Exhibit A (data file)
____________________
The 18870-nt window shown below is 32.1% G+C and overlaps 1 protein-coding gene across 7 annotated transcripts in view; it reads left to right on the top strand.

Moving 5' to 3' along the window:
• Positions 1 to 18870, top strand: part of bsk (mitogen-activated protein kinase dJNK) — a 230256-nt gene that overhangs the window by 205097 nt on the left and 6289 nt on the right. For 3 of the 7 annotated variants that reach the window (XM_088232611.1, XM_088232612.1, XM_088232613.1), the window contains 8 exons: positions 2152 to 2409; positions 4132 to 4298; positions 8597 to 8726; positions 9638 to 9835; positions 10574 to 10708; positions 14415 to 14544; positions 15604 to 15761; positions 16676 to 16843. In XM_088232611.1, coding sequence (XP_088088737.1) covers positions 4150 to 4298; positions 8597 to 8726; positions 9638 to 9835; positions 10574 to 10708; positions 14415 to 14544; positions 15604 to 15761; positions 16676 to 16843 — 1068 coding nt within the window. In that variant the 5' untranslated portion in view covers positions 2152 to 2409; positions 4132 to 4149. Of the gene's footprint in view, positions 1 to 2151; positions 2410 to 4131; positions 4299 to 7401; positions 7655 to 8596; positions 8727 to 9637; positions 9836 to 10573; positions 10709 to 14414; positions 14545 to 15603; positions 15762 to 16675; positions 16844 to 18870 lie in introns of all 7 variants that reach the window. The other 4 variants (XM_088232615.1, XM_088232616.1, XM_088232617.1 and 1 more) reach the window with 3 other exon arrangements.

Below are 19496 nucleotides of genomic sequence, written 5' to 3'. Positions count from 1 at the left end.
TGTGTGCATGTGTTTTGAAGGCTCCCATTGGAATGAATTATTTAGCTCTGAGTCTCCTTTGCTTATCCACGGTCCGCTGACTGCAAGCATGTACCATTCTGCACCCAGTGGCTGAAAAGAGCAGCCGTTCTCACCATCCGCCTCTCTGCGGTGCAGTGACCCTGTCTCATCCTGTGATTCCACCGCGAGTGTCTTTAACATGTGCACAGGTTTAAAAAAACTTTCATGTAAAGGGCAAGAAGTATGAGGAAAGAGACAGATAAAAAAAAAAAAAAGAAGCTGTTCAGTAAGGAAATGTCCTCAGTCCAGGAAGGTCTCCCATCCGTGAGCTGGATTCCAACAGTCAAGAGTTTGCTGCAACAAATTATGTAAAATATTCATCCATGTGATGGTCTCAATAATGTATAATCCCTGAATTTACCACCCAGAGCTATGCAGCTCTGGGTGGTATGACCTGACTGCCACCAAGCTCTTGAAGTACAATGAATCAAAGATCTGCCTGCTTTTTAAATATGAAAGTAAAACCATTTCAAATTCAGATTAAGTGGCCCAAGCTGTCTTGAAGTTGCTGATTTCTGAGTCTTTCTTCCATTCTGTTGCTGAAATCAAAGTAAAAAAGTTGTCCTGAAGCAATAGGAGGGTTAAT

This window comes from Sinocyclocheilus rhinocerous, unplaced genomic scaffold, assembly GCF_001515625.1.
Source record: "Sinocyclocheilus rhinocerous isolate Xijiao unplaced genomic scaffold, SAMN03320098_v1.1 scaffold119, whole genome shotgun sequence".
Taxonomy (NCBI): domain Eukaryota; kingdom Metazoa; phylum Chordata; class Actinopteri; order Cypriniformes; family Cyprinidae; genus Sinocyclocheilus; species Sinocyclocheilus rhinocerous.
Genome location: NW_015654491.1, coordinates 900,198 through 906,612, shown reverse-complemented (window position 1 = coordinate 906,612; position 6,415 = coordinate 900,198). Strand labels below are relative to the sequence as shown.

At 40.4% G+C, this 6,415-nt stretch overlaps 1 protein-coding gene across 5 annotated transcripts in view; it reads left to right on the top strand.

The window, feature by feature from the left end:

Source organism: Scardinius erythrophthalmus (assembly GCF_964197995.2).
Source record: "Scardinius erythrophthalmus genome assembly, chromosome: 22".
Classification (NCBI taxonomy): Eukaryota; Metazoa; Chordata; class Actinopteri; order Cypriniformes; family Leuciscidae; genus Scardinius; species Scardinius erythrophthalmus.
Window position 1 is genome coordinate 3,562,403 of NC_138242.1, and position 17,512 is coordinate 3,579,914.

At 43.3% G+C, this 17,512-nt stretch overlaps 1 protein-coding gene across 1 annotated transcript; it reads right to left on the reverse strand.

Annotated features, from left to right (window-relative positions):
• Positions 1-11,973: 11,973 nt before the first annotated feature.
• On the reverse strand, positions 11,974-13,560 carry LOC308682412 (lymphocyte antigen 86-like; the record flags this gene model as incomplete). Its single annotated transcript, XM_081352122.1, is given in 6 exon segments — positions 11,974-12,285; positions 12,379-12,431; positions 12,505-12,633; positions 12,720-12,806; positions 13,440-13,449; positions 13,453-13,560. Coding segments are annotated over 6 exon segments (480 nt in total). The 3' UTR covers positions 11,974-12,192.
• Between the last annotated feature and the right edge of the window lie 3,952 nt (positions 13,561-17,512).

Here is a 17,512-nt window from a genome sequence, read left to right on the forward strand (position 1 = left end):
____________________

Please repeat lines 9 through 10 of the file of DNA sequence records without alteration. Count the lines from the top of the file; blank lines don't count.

Genome location: NW_015654491.1, coordinates 900,198 through 906,612, shown reverse-complemented (window position 1 = coordinate 906,612; position 6,415 = coordinate 900,198). Strand labels below are relative to the sequence as shown.

At 40.4% G+C, this 6,415-nt stretch overlaps 1 protein-coding gene across 5 annotated transcripts in view; it reads left to right on the top strand.